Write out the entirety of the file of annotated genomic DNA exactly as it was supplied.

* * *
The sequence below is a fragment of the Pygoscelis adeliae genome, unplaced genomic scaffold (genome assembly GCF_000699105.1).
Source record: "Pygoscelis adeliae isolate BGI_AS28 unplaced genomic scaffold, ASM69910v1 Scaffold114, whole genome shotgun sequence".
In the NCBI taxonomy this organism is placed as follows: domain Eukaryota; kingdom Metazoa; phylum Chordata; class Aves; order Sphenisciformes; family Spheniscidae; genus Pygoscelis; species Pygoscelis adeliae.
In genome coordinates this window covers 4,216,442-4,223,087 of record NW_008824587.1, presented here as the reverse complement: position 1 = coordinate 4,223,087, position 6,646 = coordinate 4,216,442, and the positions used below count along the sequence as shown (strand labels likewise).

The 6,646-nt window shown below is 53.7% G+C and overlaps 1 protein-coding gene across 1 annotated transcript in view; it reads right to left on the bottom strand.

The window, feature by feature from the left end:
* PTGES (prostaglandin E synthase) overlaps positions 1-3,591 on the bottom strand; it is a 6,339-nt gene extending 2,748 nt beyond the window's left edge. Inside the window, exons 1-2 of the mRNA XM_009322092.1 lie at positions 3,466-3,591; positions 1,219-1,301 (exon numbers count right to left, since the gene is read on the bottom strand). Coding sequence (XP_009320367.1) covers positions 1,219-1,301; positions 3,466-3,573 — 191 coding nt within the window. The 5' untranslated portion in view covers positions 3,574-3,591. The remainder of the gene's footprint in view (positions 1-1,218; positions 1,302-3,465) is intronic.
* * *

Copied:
The sequence below is a fragment of the Pygoscelis adeliae genome, unplaced genomic scaffold (genome assembly GCF_000699105.1).
Source record: "Pygoscelis adeliae isolate BGI_AS28 unplaced genomic scaffold, ASM69910v1 Scaffold114, whole genome shotgun sequence".
In the NCBI taxonomy this organism is placed as follows: domain Eukaryota; kingdom Metazoa; phylum Chordata; class Aves; order Sphenisciformes; family Spheniscidae; genus Pygoscelis; species Pygoscelis adeliae.
In genome coordinates this window covers 4,216,442-4,223,087 of record NW_008824587.1, presented here as the reverse complement: position 1 = coordinate 4,223,087, position 6,646 = coordinate 4,216,442, and the positions used below count along the sequence as shown (strand labels likewise).

The 6,646-nt window shown below is 53.7% G+C and overlaps 1 protein-coding gene across 1 annotated transcript in view; it reads right to left on the bottom strand.

The window, feature by feature from the left end:
* PTGES (prostaglandin E synthase) overlaps positions 1-3,591 on the bottom strand; it is a 6,339-nt gene extending 2,748 nt beyond the window's left edge. Inside the window, exons 1-2 of the mRNA XM_009322092.1 lie at positions 3,466-3,591; positions 1,219-1,301 (exon numbers count right to left, since the gene is read on the bottom strand). Coding sequence (XP_009320367.1) covers positions 1,219-1,301; positions 3,466-3,573 — 191 coding nt within the window. The 5' untranslated portion in view covers positions 3,574-3,591. The remainder of the gene's footprint in view (positions 1-1,218; positions 1,302-3,465) is intronic.